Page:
Josipovici favours Barthes’s definition: ‘to be modern is to know that which is not possible any more’. His problem is with those who smugly assume that it is business as usual or, worse, that our secular age has put paid to mystery, that scientific thought and realistic art have together answered all the questions. Modernism on the other hand is precisely the opposite of complacency – it is restless in received genres because it is alienated from inherited traditions, it realises the serious, sacred enterprise of art which is why it is spurred by the ‘obligation’ to express. Yet at the same time it knows with Kafka that writing is a kind of ‘violation of the world’ or as Beckett put it ‘a stain on the silence’.

Against this comes the sludge of middle-brow formulaic art, the indulgence in the escapism of easily consumable anecdotage, stories which, with their trite descriptiveness and ordered plots, give us the illusion that life is contained, regular and safe. Josipovici targets Anthony Powell, Angus Wilson and Iris Murdoch, as well as their successors today. But more than pedestrian novelists he reviles supine, somnambulant critics – those who know what Eliot and Woolf sought to achieve but who are happy to lavish praise on the dull and mediocre in our time.

You have to admire the seriousness with which Josipovici takes literature. His indignation and passion can inspire. But his strictures seem overly taut. Realist writers of fiction, like Dickens and Balzac, are ‘the first modern best-sellers and in their work one can see the beginnings of the split between popularity and artistic depth which is to become the hallmark of modern culture’. This is surely a mite unfair to the authors of Bleak House and La Comédie humaine. It would have been interesting to see Josipovici locking horns with a serious apologist for realism, like Georg Lukács, but there is no room for dissent in this pacy polemic.

The problem with Philip Roth, according to Josipovici, is that

he never doubts the validity of what he is doing or his ability to find a language adequate to his needs. As a result, his works may be funny, they may be thought-provoking, but only as good journalism can be funny and thought- provoking.

Whatever the value of the tradition of modernist struggle that Josipovici delineates, this seems a harsh reason to dismiss one of the most respected post-War novelists. Joyce claimed that he could justify every word he wrote. Is he therefore a mere journalist? The art of broken communication that Josipovici values should be placed at the centre of the western tradition, whether we call it ‘modernist’ or not. But surely we should not demand as a criterion for admission to the literary canon that a writer should be fraught with doubt about his or her expressive capacity. To do so would be to denude the western literary tradition.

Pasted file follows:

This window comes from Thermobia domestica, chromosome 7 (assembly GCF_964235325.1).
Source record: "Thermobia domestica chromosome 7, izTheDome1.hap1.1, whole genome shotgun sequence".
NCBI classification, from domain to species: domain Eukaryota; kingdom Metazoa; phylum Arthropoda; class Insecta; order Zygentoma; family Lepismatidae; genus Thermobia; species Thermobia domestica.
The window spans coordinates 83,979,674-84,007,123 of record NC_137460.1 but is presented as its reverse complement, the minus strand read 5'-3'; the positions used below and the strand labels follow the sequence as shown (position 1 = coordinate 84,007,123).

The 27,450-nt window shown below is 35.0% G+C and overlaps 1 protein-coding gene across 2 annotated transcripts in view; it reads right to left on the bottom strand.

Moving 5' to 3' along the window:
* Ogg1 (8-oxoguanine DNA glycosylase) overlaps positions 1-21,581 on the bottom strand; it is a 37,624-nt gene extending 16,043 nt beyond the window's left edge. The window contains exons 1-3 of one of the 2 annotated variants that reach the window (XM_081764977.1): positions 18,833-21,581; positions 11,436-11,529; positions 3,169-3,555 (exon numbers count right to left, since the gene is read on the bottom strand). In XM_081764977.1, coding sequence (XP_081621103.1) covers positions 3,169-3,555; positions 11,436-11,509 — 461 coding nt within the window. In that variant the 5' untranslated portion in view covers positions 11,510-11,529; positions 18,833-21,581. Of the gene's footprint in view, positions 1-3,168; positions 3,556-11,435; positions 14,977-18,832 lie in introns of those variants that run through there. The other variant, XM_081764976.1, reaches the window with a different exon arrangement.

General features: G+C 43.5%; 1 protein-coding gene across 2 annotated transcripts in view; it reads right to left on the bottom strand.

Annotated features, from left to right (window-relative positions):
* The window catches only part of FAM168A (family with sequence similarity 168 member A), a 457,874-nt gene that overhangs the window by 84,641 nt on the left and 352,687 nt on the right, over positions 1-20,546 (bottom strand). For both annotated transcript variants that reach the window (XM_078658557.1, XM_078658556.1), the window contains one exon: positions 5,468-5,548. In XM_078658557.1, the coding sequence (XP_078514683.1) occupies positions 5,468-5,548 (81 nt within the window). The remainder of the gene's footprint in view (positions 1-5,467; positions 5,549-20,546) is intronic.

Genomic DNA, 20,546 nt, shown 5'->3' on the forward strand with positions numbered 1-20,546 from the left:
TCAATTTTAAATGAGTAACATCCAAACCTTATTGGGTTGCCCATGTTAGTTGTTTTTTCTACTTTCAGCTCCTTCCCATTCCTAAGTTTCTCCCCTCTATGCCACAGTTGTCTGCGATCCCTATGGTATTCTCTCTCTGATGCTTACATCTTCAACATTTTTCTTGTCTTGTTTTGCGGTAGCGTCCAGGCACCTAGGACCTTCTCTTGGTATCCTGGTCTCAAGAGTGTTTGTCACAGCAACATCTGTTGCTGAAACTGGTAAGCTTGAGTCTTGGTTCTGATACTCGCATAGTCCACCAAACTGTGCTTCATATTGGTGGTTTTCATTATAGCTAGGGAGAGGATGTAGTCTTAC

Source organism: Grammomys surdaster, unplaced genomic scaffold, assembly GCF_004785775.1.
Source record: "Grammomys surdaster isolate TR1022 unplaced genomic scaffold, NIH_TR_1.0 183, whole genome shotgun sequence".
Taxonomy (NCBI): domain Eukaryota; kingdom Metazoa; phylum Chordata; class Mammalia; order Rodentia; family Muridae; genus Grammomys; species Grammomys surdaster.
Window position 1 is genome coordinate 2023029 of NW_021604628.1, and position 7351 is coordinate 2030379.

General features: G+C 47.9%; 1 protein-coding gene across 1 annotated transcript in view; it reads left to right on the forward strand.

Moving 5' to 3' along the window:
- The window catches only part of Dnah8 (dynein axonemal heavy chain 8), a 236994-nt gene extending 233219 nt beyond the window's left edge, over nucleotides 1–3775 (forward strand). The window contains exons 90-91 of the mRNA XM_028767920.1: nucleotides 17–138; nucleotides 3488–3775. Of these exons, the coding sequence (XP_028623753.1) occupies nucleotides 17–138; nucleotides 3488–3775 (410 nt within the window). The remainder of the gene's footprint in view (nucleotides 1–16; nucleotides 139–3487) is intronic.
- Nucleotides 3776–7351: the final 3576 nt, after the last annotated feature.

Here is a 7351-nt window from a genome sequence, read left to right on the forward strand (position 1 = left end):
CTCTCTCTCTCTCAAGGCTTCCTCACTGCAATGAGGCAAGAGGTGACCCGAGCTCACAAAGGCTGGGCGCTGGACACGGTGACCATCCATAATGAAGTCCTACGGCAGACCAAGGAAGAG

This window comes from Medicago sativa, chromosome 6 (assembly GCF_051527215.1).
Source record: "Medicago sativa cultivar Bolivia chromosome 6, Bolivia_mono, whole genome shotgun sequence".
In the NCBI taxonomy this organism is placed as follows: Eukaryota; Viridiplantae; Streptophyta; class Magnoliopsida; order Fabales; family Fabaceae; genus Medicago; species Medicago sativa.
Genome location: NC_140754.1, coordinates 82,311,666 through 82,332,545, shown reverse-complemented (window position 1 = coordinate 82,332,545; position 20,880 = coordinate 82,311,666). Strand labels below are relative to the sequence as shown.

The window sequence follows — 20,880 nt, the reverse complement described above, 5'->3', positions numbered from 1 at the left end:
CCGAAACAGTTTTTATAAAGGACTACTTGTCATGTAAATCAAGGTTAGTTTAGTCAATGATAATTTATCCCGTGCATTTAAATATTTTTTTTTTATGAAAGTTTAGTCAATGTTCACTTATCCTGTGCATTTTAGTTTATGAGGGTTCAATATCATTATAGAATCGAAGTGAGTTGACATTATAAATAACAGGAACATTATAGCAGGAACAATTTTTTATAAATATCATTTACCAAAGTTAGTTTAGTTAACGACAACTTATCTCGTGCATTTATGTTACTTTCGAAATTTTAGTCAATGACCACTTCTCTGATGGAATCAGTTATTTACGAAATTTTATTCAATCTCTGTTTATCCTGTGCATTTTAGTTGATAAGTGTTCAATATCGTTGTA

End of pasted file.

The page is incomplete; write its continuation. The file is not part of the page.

Josipovici is wary of the ‘false friends’ of modernism who see it simply as a form of anti-Romanticism. When he comes round to his critique of contemporary letters, he decries the philistinism abroad that sees ‘facing up’ to the ugliness of things, the squalid dreary details, as a way of getting to the ‘real world’. He eviscerates Julian Barnes, with his quasi- Flaubertianism, for embodying these values but rounds also on the narrow view of the world and the attenuated imaginative resources of the celebrated English novelists already mentioned, and the senior critic he groups with them, John Carey. Such authors revel in unsparing description, in the ugly detail, but their supposed unflinching recognition of the ugliness of life is really a form of suburban banality. Josipovici, controversially, finds the approach endemic in England:

All of them ultimately come out of Philip Larkin’s overcoat, and clearly their brand of writing and the nature of their vision speak to the English, for they are among the most successful writers of their generation. I wonder, though, where it came from, this petty-bourgeois uptightness, the terror of not being in control, this schoolboy desire to boast and to shock. We don’t find it in Irish or American culture, or in French or German or Italian culture.

Not surprisingly, such remarks raised hackles in the media and distracted a great deal from the main arguments of this book. The charge of English philistinism, often self-directed, is an old one, and gets an airing every few years. In 1988, Hugh Kenner’s A Sinking Island: The Modern English Writers made similar suggestions about English anti-modernism and stirred the same hornets’ nest. Stefan Collini’s Absent Minds has demonstrated that the idea of England as anti-intellectual does not stand up to historical scrutiny. Indeed, many Anglophone countries might look with admiration at the mainstream media attention accorded to Josipovici’s book. England surely does not have a monopoly on over-hyped, gently experimental novelists and Josipovici’s arguments would be stronger if he had some contemporary, as well as historical, figures to contrast with his English dullards. Too much of the literary scene is left untouched for these dismissals to be convincing. There is no mention of post-colonial fiction, no treatment of writers from Rushdie to Chaudhuri who have blurred the borders around the ‘English’ novel. What does he make of the work of a contemporary modernist writer – and Booker manqué – Tom McCarthy? Or W. G. Sebald?

One of the problems with going back so far is that even great writers are tainted by not being in on the crisis. There are some surprising inclusions in the history here, not least Wordsworth. But just as not every great Renaissance or Restoration artist can be enlisted to this definition of ‘modernism’, the same should surely be allowed of the contemporary scene. Some writers produce great art from despair and melancholia; others from confidence and comedy. There is remarkable contrast between the plural register of modernist discourse and the prescriptive demands laid down here. If modernism stretches and rends language to express properly the ineffability of the world, can we not allow some plurality within literature itself? Can we not savour a realist beside a modernist tradition? If the world is, as Louis MacNeice put it, ‘incorrigibly plural’ can we not allow the same for literature? Many of us will continue to maintain that, in the house of art, there are many mansions, and will admire both the realist and the modernist traditions – both Eliots, George and Thomas Stearns.